Want to make your next big trip a lot more affordable? Get your lodgings for free through organizations such as:
- Couchsurfing International. Just what it sounds like: You sleep on someone’s couch (or maybe in a spare room) for free.
- Tripping. While this site seems to have a vacation-rental focus, its “Tripping Community” is a network of folks who offer free home stays all over the world.
- Servas. This international peace association has matched travelers to hosts for more than 50 years. Today, it operates in more than 100 countries. There’s an annual membership fee of $25 to $85, but that’s less than the cost of one night in a hotel in many places. For info on joining, click on the Web page for your country.
To stay in touch while you’re traveling, check out the option of free cellphone service through companies such as FreedomPop and Scratch Wireless. You need to have a specific type of phone, but how are you gonna argue with free? For details, see “How to Get Free Cellphone Service.”
Reward, rebate and customer loyalty programs
These programs are a gold mine for free stuff:
- Join rewards sites. Get gift cards or cash for doing online searches via Swagbucks, Qmee, the Bing search engine and InboxDollars. You won’t get rich, but why not make your searches pay?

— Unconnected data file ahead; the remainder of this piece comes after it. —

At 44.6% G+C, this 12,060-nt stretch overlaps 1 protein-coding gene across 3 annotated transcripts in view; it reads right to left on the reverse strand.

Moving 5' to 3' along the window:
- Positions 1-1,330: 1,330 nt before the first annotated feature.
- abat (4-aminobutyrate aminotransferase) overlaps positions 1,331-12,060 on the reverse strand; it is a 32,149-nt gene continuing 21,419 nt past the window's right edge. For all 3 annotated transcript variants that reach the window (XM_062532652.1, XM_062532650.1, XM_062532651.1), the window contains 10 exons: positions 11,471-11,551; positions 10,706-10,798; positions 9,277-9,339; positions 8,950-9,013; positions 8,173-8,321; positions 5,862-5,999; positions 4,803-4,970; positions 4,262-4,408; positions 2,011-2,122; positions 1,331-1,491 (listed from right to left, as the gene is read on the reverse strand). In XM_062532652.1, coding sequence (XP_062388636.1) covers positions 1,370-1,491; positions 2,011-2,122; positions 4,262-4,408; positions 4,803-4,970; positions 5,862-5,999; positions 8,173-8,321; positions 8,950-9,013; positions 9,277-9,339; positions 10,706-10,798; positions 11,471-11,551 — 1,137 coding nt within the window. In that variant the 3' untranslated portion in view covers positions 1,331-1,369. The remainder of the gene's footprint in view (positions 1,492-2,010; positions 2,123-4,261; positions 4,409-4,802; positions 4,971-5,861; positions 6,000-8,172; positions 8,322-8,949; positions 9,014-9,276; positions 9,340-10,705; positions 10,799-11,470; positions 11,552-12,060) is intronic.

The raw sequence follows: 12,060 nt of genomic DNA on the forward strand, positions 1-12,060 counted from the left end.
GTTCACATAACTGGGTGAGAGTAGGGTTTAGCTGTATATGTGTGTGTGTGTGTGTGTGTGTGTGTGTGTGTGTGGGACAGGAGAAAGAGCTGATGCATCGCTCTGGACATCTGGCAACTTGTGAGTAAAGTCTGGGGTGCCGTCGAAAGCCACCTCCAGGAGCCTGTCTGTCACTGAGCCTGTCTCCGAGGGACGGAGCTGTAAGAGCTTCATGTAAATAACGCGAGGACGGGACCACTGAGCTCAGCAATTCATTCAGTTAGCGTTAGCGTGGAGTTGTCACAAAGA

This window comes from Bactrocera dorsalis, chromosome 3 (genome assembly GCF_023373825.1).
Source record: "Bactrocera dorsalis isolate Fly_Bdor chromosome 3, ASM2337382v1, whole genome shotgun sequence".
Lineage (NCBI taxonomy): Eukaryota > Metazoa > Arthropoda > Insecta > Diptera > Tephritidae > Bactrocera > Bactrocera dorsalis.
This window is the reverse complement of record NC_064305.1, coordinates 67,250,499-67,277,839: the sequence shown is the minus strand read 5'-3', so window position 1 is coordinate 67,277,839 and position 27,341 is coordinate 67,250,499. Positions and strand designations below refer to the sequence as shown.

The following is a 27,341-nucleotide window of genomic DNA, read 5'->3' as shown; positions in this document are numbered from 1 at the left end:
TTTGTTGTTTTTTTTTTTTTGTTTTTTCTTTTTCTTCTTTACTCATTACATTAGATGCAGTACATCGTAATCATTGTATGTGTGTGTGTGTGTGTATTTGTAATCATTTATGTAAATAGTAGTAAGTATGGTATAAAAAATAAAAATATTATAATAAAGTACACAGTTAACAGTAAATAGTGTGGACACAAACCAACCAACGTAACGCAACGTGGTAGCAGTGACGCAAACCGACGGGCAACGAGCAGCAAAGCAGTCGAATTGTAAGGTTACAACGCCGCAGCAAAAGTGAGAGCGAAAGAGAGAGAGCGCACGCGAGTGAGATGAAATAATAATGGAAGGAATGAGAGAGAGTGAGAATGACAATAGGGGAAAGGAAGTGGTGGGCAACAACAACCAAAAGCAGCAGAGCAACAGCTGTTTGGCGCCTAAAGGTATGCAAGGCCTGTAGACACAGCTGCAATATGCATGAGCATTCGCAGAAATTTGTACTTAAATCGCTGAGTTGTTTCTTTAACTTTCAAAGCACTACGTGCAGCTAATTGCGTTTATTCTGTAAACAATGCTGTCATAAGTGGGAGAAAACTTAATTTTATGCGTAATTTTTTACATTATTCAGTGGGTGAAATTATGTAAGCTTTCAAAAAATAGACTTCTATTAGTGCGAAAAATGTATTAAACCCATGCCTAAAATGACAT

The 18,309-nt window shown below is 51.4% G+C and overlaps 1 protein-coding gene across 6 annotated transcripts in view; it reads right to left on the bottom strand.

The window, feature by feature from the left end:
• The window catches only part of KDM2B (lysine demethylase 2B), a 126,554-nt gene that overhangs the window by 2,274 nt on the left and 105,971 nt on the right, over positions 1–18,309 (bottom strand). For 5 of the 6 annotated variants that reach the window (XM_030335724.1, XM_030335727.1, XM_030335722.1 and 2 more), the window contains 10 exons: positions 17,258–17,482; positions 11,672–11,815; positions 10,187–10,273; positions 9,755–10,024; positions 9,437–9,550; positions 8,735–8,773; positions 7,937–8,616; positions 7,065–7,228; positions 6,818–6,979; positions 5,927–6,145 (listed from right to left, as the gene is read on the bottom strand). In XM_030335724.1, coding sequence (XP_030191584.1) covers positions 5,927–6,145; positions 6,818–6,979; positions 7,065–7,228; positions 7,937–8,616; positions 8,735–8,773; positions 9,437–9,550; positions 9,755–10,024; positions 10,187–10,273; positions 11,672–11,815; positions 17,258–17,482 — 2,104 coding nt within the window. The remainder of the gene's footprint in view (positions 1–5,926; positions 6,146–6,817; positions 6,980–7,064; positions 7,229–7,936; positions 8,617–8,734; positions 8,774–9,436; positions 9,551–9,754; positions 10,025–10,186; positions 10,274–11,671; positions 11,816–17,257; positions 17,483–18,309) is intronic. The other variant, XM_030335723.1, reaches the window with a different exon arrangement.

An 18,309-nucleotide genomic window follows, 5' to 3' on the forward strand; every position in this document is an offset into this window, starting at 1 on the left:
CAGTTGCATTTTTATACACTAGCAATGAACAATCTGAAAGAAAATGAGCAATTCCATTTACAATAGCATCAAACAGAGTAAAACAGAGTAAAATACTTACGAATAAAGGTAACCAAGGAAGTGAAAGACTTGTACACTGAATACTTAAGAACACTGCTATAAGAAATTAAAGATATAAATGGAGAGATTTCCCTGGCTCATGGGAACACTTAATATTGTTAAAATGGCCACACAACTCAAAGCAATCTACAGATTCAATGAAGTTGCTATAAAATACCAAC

- Join Ebates. Sign up for Ebates and they’ll give you bonus cash back at thousands of the most popular retailers online every time you shop.
- Send away for rebates. But only if you’re organized enough to do the paperwork/online form immediately after getting the product. Plenty of rebates never get filled out.
- Use rewards credit cards. If you’re going to charge something, why not get a little payback? Points from several cards paid for almost all of my holiday gifting this year. For the best rewards, use our credit card search.
- Be a loyal customer. Retailers and restaurants let you rack up points to trade in for free food or store credit. Sign up for any rewards programs offered. Tip: If you’re making a coffee or lunch run to any rewards retailer, ask if any co-workers want to put in an order. They’ll pay for their drinks or doughnut, but you get to keep the points.